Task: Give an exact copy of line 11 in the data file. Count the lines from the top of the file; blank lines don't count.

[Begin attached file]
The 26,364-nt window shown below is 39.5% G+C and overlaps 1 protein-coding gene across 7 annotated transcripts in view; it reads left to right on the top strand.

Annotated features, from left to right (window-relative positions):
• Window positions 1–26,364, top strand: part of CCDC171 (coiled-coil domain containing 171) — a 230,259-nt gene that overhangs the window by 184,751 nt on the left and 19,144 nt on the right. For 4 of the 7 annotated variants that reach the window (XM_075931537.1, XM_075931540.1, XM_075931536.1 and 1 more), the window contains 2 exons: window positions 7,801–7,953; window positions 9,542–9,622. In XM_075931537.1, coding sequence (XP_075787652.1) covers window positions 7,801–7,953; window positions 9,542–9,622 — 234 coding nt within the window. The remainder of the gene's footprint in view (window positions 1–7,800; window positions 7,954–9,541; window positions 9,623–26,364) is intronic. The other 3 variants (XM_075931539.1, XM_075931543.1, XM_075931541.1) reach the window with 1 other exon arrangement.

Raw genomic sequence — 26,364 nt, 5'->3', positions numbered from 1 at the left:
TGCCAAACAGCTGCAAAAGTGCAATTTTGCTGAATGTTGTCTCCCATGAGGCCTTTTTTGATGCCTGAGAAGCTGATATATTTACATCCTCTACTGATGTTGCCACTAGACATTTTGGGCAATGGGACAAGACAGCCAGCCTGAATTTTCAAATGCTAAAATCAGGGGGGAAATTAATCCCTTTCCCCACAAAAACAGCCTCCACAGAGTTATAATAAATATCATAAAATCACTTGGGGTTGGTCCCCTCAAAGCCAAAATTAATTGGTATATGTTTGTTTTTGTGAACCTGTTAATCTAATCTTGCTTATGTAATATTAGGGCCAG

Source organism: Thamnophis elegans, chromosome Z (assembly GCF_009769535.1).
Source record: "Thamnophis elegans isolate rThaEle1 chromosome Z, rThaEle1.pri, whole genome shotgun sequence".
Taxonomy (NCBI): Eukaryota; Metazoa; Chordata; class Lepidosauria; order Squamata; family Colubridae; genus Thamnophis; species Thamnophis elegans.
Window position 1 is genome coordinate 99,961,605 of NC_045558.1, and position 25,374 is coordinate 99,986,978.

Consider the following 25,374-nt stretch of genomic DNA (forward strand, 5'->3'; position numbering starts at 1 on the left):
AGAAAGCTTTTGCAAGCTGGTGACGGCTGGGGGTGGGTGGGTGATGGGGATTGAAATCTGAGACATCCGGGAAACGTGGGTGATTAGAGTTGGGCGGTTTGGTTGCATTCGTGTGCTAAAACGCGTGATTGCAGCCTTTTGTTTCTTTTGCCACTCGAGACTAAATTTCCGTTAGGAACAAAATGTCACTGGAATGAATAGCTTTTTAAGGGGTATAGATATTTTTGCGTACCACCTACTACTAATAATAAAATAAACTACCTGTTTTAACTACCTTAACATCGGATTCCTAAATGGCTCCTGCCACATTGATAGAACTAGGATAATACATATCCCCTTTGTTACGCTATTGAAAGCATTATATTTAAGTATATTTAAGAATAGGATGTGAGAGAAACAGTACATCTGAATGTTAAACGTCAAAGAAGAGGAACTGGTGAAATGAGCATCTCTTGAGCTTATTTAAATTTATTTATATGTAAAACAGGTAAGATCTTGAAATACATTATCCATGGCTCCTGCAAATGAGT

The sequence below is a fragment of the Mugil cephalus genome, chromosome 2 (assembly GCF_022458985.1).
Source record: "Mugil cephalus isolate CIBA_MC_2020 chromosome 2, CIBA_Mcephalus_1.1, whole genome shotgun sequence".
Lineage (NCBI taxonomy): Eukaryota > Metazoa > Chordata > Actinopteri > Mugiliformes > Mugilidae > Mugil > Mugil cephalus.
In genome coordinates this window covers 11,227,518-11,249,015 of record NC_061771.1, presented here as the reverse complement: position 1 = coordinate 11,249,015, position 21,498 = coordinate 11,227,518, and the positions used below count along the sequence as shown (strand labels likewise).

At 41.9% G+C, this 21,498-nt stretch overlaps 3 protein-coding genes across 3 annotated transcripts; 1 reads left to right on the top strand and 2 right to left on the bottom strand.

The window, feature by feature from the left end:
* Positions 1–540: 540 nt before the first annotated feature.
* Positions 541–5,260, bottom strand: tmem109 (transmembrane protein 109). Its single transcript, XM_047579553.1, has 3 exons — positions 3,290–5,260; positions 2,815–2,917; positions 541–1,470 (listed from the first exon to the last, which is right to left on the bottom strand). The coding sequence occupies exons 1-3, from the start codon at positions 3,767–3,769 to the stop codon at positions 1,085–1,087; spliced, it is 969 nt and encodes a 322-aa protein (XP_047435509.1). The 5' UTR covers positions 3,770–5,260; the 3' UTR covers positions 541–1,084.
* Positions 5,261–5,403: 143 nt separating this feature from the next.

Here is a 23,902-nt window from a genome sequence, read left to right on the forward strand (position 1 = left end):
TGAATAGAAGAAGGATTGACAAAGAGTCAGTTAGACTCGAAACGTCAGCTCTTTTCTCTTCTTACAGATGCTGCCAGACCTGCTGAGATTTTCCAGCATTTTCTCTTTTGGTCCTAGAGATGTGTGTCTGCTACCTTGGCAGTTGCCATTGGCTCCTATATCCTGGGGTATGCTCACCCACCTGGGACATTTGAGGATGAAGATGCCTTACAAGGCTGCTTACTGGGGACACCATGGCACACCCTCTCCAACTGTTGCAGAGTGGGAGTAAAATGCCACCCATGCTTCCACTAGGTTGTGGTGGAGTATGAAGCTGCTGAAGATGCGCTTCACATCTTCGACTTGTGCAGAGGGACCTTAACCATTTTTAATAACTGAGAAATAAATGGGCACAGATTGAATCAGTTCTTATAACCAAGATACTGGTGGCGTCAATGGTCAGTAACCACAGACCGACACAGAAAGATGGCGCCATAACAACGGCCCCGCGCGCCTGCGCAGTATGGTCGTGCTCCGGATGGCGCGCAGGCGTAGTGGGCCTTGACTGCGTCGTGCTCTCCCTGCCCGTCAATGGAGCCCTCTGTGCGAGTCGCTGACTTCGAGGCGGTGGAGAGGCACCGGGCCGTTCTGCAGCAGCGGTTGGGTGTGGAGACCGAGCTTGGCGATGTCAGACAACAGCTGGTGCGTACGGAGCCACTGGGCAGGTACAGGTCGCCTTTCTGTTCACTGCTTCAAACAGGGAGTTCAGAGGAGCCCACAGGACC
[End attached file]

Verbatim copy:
AGAAAGCTTTTGCAAGCTGGTGACGGCTGGGGGTGGGTGGGTGATGGGGATTGAAATCTGAGACATCCGGGAAACGTGGGTGATTAGAGTTGGGCGGTTTGGTTGCATTCGTGTGCTAAAACGCGTGATTGCAGCCTTTTGTTTCTTTTGCCACTCGAGACTAAATTTCCGTTAGGAACAAAATGTCACTGGAATGAATAGCTTTTTAAGGGGTATAGATATTTTTGCGTACCACCTACTACTAATAATAAAATAAACTACCTGTTTTAACTACCTTAACATCGGATTCCTAAATGGCTCCTGCCACATTGATAGAACTAGGATAATACATATCCCCTTTGTTACGCTATTGAAAGCATTATATTTAAGTATATTTAAGAATAGGATGTGAGAGAAACAGTACATCTGAATGTTAAACGTCAAAGAAGAGGAACTGGTGAAATGAGCATCTCTTGAGCTTATTTAAATTTATTTATATGTAAAACAGGTAAGATCTTGAAATACATTATCCATGGCTCCTGCAAATGAGT